An honest answer is “No”. India was never ‘allowed’ to succeed in Kashmir by external forces, particularly Pakistan, and many Kashmiris contributed to their designs, further making it difficult for the Indian state to integrate Kashmir. In other words, the initial conditions for a genuine plebiscite simply do not exist.
If this answer is a reasonable starting point, then the decision points become clearer: does India give up on integration or try sincerely to create the conditions for integration, before giving it up? If the answer is that the failure was not in integration but in dealing with external forces that have impeded integration, then the first course of action is to set that deficiency right.
If, instead, the project of integration itself is given up as a failure, then the external forces (read, Pakistan) would be emboldened by their success and having tasted it, would press for successes elsewhere in India. In fact, one fears that that process has already begun sensing India’s vulnerability on and in Kashmir now. Ahmedabad, Surat and Bangalore (not to mention all the other places that suffered before them) are testimonials to this risk.
Therefore, to argue or even to suggest vaguely a case for Kashmir’s formal severance from India is to ignore the risk of further fragmentation or disintegration of India. Like what they say about fixed exchange rates: the time to let go is when you are able to ask if you need it, not when you are wondering if you can sustain it.
It is not Kashmir fatigue but a scared intelligentsia that now threatens to combine with petty self-interest and lack of perspective—one that fails to grasp the enormous significance of what is at stake here—from the political leadership in India that is suggesting new paradigms and independence for Kashmir. In that narrow sense, the perpetrators of recent terrorist incidents have succeeded.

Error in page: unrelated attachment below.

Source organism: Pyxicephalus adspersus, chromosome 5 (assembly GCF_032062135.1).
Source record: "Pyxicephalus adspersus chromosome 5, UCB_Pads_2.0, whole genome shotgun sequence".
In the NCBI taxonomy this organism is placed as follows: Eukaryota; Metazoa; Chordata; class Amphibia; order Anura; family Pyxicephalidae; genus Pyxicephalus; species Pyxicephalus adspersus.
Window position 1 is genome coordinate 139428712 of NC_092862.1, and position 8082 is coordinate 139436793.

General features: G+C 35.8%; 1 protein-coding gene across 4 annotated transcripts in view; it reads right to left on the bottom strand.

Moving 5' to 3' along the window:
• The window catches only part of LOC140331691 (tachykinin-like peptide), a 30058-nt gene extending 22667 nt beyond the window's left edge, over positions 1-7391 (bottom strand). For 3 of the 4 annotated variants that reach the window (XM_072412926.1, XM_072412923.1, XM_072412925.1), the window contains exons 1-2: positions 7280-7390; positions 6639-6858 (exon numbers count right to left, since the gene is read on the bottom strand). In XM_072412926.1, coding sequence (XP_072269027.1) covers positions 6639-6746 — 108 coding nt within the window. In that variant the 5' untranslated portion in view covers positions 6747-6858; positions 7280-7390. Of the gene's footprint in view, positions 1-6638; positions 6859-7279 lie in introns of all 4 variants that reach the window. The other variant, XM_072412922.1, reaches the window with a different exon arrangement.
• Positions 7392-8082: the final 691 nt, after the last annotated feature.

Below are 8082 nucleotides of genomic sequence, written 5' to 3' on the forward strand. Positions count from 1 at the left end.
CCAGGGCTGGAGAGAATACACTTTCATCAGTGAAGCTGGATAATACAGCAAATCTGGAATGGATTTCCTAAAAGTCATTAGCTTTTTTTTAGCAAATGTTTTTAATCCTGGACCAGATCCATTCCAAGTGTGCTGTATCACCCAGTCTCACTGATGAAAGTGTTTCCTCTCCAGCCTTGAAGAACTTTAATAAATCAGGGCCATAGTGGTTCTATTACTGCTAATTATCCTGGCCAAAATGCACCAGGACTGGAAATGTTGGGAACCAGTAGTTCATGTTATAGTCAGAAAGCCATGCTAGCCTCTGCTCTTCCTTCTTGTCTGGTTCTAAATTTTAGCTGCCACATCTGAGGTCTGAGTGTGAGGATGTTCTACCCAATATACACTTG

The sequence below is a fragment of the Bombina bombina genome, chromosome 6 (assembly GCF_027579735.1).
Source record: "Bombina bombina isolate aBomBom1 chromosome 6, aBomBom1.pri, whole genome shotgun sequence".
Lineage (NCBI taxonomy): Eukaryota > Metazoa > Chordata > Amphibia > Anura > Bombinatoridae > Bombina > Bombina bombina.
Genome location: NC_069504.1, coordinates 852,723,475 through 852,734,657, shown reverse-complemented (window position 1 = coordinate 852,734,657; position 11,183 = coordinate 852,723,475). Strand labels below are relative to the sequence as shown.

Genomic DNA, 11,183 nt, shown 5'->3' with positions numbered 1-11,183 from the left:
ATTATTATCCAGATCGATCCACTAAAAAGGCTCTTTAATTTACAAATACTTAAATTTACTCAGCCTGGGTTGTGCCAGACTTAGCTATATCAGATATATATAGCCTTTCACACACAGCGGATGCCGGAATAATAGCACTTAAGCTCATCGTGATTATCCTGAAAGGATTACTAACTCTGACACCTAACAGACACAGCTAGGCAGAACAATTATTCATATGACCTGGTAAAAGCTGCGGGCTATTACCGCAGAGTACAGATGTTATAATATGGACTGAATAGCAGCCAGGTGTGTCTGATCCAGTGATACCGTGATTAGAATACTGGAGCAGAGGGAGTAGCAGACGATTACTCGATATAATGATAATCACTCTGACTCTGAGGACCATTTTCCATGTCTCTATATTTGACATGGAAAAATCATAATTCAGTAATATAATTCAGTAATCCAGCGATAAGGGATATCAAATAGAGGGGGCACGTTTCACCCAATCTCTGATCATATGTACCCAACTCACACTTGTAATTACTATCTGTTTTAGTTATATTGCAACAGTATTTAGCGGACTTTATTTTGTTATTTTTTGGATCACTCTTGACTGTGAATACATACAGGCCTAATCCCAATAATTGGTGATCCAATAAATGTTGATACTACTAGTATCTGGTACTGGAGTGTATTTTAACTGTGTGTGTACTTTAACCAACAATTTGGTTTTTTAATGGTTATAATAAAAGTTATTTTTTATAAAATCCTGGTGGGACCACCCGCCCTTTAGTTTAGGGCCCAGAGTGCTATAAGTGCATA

To conclude, here are two ways forward:
First, India must now tell the world how it proposes to deal with Pakistan and its designs in Kashmir and proceed to demonstrate it unmindful of how the rest of the world views it. And second, it must govern India as India and not as agglomeration of millions of interest groups defined by millions of conflicting interests.
The two must happen in tandem, surely.
Without the second one, the first measure would be long and protracted. Without the first, there is not even a chance for the second. There simply won’t be an India to govern. The priorities cannot be starker.
It is indeed a moment for India to make an existential choice and it is important not to pick the one that does not exist.
Many libertarians might find the above arguments neither new nor persuasive. After all, this comment stated upfront that it was making its case from the perspective of one billion Indians and was not motivated by commitment to the abstract notion of liberalism that, unburdened by the rigour of logic, often imbues the causes of numerical minority with morality.
They must think of this angle. In economics, countries that have fixed exchange rates are often told that the time to let go off fixed exchange rates is not when they are facing the question of whether they could sustain it but when they have the luxury of asking if they needed it.
India is being asked to decide on Kashmir when the sustainability of staying the course is questioned. That is the wrong time to ask the question. Letting go now would entail much higher and years of costs as many countries found out with their exchange rate regimes.
The best time to ask this question would have been 2003 and wonder why Mufti or Mehbooba did not do so, then.
These are Dr Anantha Nageswaran’s personal views